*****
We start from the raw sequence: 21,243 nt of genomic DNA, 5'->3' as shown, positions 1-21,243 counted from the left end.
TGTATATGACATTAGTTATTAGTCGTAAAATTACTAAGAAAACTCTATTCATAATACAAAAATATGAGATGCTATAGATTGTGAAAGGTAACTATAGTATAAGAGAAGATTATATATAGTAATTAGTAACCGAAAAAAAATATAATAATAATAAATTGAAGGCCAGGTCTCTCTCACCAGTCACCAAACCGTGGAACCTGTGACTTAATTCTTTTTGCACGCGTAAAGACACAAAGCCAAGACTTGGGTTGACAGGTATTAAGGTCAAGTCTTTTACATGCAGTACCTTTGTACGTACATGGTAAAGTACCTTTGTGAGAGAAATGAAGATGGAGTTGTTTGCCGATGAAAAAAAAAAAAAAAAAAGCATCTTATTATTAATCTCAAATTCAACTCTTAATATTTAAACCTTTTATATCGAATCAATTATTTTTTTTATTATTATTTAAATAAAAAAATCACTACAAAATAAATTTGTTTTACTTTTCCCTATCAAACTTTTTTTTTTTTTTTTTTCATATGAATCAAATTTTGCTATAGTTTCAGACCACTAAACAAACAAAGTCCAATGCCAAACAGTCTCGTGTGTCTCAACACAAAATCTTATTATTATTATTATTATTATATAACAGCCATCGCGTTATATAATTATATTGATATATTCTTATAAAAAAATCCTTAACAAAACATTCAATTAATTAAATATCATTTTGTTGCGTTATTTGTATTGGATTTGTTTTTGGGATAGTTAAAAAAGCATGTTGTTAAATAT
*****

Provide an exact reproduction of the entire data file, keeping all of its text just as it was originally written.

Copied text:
We start from the raw sequence: 21,243 nt of genomic DNA, 5'->3' as shown, positions 1-21,243 counted from the left end.
TGTATATGACATTAGTTATTAGTCGTAAAATTACTAAGAAAACTCTATTCATAATACAAAAATATGAGATGCTATAGATTGTGAAAGGTAACTATAGTATAAGAGAAGATTATATATAGTAATTAGTAACCGAAAAAAAATATAATAATAATAAATTGAAGGCCAGGTCTCTCTCACCAGTCACCAAACCGTGGAACCTGTGACTTAATTCTTTTTGCACGCGTAAAGACACAAAGCCAAGACTTGGGTTGACAGGTATTAAGGTCAAGTCTTTTACATGCAGTACCTTTGTACGTACATGGTAAAGTACCTTTGTGAGAGAAATGAAGATGGAGTTGTTTGCCGATGAAAAAAAAAAAAAAAAAAGCATCTTATTATTAATCTCAAATTCAACTCTTAATATTTAAACCTTTTATATCGAATCAATTATTTTTTTTATTATTATTTAAATAAAAAAATCACTACAAAATAAATTTGTTTTACTTTTCCCTATCAAACTTTTTTTTTTTTTTTTTTCATATGAATCAAATTTTGCTATAGTTTCAGACCACTAAACAAACAAAGTCCAATGCCAAACAGTCTCGTGTGTCTCAACACAAAATCTTATTATTATTATTATTATTATATAACAGCCATCGCGTTATATAATTATATTGATATATTCTTATAAAAAAATCCTTAACAAAACATTCAATTAATTAAATATCATTTTGTTGCGTTATTTGTATTGGATTTGTTTTTGGGATAGTTAAAAAAGCATGTTGTTAAATAT